Bank fundamentals are basically back to normal following the financial crisis, except for return on equity (ROE), which is 35% below historical levels. This lower ROE is driven by heightened regulation as greater capital requirements limit balance-sheet leverage.
The amount of capital in the banking system is much higher than before the financial crisis, making the system safer for depositors. Although equity investments in banks are still at risk, I believe there are notable gaps between the market and my expectations for improving ROE, signaling possible areas of opportunity for investors.
Increasingly diverse sources of revenue should eventually drive sector returns higher.
The market seems to be focused on the impact of leverage constraints on ROE, but every other driver of stock valuations is poised to improve over the next three years. I believe the key positive factor will be ROA, driven by improvements in revenue mix. For example, banks with the flexibility to rely less on capital-intensive businesses (lending and trading) and more on service-related functions (advisory services, underwriting and investment management) should do better going forward.
It’s not unprecedented to see higher ROA from less-capital-intensive revenues. Agile human and equity capital is the cornerstone of a successful investment banking franchise, and companies have demonstrated the ability to realign businesses because of changes in environmental opportunities. Banks that participate in mergers and acquisitions may be good investments because M&A activity has traditionally tracked economic prosperity very closely. As corporate confidence improves, M&A activity has the potential to more than double. Discussions with investment banks indicate a revenue multiplier of roughly 5 for ancillary services. In other words, every $1 of advisory revenue can lead to $5 in total client business.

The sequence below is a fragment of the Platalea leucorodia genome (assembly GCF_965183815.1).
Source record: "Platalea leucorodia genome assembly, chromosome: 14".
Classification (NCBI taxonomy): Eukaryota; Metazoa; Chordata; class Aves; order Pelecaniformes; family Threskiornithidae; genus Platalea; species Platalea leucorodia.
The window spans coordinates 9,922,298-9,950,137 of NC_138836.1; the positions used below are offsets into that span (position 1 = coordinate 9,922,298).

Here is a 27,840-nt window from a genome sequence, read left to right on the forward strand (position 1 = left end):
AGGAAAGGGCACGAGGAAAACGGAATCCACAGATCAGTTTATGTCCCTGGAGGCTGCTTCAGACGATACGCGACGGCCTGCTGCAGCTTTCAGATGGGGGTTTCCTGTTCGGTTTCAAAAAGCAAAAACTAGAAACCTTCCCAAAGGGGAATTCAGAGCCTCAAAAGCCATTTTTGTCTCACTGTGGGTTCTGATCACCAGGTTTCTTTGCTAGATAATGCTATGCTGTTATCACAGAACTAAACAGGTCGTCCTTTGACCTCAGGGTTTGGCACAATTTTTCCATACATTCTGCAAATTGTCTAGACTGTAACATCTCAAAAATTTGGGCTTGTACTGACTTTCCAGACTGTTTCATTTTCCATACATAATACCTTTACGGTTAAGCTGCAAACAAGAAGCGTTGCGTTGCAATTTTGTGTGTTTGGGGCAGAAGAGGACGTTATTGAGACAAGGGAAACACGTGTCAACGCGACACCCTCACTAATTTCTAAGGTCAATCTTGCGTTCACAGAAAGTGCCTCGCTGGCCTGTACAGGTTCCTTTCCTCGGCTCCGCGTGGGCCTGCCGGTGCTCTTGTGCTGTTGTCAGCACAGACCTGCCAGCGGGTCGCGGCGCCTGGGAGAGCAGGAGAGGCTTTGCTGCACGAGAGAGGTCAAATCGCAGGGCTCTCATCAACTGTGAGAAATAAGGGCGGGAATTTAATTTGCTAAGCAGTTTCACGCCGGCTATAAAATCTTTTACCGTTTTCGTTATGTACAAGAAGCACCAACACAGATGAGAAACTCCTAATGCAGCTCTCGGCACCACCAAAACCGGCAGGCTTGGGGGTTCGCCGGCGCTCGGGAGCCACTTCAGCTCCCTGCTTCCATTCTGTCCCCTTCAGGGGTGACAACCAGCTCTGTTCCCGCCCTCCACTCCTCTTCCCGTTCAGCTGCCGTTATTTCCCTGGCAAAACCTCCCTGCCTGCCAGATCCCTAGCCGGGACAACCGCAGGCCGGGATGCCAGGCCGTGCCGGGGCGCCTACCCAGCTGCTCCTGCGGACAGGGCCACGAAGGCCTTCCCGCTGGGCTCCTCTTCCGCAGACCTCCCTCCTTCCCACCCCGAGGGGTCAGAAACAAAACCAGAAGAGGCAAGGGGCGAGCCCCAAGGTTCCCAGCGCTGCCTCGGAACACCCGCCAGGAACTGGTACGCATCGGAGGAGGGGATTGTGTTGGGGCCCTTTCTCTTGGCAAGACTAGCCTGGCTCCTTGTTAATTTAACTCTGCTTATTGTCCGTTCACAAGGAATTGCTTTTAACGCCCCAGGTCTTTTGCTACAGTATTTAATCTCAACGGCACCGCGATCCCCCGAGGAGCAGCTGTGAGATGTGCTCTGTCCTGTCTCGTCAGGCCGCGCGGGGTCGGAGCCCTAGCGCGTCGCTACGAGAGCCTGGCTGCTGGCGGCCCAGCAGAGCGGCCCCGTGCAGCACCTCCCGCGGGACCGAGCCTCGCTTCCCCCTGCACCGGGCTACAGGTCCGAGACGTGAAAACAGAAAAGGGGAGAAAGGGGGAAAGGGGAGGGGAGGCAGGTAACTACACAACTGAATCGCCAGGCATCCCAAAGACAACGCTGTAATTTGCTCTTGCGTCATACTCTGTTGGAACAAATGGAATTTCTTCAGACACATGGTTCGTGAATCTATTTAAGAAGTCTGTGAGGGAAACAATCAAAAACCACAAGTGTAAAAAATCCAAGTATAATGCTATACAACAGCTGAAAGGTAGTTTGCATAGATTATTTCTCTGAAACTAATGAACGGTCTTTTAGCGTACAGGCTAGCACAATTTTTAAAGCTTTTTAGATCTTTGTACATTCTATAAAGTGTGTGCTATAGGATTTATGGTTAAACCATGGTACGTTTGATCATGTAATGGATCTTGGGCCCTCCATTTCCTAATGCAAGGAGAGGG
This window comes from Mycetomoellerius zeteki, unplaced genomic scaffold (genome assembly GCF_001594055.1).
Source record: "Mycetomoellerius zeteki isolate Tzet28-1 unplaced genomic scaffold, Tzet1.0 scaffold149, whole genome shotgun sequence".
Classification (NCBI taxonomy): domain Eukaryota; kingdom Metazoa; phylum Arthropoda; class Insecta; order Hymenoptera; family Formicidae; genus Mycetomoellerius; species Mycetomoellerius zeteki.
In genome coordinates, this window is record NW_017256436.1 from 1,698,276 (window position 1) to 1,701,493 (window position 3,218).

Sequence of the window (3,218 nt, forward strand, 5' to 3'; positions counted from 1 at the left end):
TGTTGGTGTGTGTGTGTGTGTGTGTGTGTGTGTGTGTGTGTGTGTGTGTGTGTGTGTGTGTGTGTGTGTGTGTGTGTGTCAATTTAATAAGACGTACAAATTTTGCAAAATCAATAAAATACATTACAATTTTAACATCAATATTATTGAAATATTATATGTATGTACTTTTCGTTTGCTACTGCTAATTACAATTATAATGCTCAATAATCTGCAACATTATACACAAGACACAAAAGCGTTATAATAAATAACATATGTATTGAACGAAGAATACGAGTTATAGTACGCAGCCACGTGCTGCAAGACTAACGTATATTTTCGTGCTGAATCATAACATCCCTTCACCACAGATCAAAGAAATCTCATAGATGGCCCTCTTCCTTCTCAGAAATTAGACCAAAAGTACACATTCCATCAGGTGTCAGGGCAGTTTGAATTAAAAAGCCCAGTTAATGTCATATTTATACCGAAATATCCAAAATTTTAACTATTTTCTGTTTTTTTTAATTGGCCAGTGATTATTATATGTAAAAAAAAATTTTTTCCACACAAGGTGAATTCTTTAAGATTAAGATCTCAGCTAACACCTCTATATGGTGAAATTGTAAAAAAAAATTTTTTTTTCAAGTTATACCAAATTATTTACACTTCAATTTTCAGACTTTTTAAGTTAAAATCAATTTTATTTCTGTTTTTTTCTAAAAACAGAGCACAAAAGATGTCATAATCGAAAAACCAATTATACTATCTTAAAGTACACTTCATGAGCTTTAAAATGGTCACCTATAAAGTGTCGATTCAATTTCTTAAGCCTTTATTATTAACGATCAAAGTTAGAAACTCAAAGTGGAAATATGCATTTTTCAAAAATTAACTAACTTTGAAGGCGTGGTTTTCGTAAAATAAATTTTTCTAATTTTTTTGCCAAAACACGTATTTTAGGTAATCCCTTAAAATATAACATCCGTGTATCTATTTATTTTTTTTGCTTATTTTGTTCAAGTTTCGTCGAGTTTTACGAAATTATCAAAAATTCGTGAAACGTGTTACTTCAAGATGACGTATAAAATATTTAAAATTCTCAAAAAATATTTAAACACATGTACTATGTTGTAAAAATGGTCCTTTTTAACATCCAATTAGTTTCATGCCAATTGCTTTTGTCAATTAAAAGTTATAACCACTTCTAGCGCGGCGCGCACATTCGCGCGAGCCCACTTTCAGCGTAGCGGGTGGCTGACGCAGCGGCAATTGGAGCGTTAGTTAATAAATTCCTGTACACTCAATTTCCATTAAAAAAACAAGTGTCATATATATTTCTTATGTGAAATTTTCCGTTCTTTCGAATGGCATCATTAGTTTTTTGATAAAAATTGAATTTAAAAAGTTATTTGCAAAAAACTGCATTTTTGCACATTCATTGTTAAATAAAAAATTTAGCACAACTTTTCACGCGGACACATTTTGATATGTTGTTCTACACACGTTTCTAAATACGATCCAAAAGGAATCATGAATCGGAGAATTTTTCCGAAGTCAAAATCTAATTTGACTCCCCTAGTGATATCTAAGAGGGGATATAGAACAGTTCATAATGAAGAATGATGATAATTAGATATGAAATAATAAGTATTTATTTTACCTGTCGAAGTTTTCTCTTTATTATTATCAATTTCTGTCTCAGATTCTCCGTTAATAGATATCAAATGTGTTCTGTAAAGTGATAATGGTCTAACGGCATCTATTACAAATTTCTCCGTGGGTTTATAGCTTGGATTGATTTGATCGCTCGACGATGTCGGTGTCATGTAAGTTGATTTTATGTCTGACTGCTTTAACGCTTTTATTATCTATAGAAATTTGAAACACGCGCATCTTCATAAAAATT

Given my expectations and attractive valuations in the sector, I view the current environment as an opportunity to partner with companies that have strong management teams, flexible business models and the ability to adapt in the face of this new regulatory climate.
When it comes to portfolio holdings, we look for companies that reflect our belief that talented leadership is particularly important in the financial sector. One reason is that mistakes due to a lack of leadership can be greatly magnified, as evidenced by the multiple bankruptcies during the financial crisis of 2008. When researching companies for potential investment, I pay close attention to management’s track record and its ability to create a cohesive culture. This is important because I anticipate there will be much less leniency in the future for banks that exhibit potentially risky behavior that could threaten the stability of the financial system. I believe companies that actively and consistently promote a superior level of integrity in employee conduct are less likely to engage in irresponsible practices than institutions with a poorly defined culture. For this reason, I pay particular attention to the risk management segment of the business and whether there is a system in place to uniformly apply a culture of integrity across all the divisions of the company.
Brian Kennedy is an equity analyst with research responsibility for, among other things, U.S. banks. He has 16 years of investment experience, eight of them with Capital Group. He is based in Los Angeles.